The jokes and memes about buying Elon Musk on Twitter as evidence of a massive midlife crisis are at least partly on point. The internet, for its part, is having its own midlife crisis.
Many of us who grew up with the Web are now reaching middle age, and we have enough experience with the Internet to know what it does right and what it does wrong. And as with any midlife crisis, the internet can sink into the abyss, continuing its own path of self-destruction, or we can seize the moment to build a better internet based on the essential principle that the internet belongs to all of us.
Twitter is not just a platform. This is how some of us live, work and survive. Many have long argued that Twitter, Facebook and other platforms are public services— they provide an essential service to the public by enabling the flow of communication that supports communities, commerce and access to critical information. The fact that one of the richest men in the world could buy Twitter and fuck it up has caused an epiphany for many of his most loyal followers: activists, journalists, politicians and yes, trolls. We need to reshape the internet to support that public spirit, or at least reshape a small part of it. But that requires grappling with questions that have vexed decades of Internet policy thinkers; namely, who pays the bill and who sets the rules of engagement?
Here’s a guess for when Musk finally realizes he’s responsible for destroying something he loved enough to pay $44 billion and that the best option to save Twitter — or his own solvency — is to do it. to renouncer. It’s not unlikely that circumstances will unfold such that Twitter opts for a (comparatively) discounted price like Myspace. And when it does, a combination of global civil service organizations and public service broadcasters should step in to collectively own the platform.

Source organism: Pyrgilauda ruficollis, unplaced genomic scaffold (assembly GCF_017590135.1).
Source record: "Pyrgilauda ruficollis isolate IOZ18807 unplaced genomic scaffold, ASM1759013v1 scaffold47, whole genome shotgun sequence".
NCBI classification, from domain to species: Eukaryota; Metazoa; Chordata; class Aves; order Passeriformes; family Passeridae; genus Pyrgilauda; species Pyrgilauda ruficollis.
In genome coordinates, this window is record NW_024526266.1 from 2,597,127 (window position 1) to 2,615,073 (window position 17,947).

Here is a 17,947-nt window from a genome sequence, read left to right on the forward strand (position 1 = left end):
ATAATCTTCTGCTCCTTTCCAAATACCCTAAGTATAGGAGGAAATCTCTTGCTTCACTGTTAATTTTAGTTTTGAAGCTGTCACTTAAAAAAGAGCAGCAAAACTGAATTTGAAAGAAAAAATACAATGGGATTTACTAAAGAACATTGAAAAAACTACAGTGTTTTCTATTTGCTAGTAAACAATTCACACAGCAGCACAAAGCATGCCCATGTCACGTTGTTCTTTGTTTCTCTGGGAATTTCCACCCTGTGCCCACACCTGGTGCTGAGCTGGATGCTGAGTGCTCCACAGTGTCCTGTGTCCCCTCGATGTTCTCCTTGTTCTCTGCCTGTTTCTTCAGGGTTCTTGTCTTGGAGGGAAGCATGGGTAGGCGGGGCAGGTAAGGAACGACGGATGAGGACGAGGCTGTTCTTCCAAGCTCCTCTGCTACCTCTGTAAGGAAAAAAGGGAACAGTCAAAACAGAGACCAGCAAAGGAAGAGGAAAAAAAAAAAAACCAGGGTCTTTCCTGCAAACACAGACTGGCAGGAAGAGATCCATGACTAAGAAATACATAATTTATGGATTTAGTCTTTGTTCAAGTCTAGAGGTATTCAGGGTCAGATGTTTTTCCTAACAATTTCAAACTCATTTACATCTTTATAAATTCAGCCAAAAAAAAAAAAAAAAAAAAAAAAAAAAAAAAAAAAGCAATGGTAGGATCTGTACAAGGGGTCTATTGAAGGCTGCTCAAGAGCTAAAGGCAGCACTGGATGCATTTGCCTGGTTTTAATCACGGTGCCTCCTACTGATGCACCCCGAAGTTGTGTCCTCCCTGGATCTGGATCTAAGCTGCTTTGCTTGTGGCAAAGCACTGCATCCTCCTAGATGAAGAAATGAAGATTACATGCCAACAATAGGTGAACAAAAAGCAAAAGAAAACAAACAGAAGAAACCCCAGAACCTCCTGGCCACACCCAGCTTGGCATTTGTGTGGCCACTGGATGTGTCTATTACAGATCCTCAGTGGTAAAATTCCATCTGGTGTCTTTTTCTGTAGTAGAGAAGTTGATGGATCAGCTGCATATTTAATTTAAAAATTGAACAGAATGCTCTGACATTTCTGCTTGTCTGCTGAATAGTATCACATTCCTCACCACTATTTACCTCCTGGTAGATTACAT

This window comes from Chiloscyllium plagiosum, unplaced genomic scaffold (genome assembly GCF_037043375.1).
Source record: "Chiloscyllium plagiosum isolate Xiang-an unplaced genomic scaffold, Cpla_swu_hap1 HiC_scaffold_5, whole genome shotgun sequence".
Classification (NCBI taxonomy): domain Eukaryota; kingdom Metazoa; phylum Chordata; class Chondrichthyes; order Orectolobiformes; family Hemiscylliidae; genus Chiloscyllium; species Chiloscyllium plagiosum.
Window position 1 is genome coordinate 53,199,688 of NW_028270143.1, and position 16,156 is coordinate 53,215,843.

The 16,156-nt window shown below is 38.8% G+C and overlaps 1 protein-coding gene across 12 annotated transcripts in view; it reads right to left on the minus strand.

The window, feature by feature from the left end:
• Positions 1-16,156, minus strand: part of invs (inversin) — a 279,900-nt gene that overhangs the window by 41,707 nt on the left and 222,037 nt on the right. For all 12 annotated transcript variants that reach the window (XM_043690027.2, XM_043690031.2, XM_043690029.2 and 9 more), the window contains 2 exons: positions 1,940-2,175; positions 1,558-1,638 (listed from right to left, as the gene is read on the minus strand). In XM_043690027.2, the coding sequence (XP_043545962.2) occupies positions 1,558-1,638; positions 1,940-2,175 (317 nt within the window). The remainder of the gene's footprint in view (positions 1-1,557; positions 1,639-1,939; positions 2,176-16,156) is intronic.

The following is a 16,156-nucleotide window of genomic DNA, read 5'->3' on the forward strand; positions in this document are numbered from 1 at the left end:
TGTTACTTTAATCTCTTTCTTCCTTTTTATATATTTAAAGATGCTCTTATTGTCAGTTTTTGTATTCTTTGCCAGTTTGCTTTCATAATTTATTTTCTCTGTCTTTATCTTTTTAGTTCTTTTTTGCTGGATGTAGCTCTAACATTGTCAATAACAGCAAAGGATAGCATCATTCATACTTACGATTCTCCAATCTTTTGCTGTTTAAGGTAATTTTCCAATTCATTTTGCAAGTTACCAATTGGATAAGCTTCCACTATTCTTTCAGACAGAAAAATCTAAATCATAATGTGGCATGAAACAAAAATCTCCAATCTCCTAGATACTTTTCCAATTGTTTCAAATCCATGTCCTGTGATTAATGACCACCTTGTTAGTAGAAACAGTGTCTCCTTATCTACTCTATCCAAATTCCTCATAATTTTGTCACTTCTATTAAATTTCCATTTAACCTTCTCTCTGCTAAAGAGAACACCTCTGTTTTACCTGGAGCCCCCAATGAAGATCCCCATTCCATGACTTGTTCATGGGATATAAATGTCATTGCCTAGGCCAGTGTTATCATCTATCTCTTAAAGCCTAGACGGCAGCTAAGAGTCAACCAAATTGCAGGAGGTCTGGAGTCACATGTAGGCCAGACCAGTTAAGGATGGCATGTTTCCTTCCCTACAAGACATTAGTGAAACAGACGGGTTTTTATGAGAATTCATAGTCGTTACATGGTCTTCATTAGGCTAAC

Think of Twitter being owned, but not necessarily operated, for example by organizations like Doctors Without Borders, Oxford University and Radio France instead of Musk or shareholders. Think “New Twitter,” but without all the bad “New Coke” jokes (although Musk Coke’s obsession with caffeine-free Diet Coke help make a real case for the brand). The New Twitter is Twitter reborn as itself, not much different from what it is now, flawed and essential, but no longer driven by market expectations for ever-increasing profits and scale.
Twitter in its mature form was a publicly traded company, and as such susceptible to any capitalist incentives to maximize profit, but at least it was owned by its shareholders. This corporate structure resulted in a very flawed company that provided a platform for #blacklivesmatter and white supremacists, #metoo and the manosphere, journalists and conspiracy theorists.
Twitter was only free in a nominal sense, as our attention and data paid the bill – somewhat precariously, it turns out, given lackluster ad revenue. But the fact that Twitter doesn’t cost real money removed a barrier to entry that allowed marginalized groups to use it. When Musk threatened to charge for verification, it only deepened the similarities between Twitter and other utilities like water and electricity.
Generally, the idea that the Internet belongs to all of us has a political corollary: government must provide regulatory guidance to prevent the worst excesses of capitalist outflow and abuse, serving as stewards for the public.
This is where the hiccups begin. Government regulation of the internet looks ominous, with China’s Great Firewall and the ability of autocrats around the world to literally shut down internet service providers in their counties, or enlist Facebook, Google and Twitter to do their bidding. , Or other.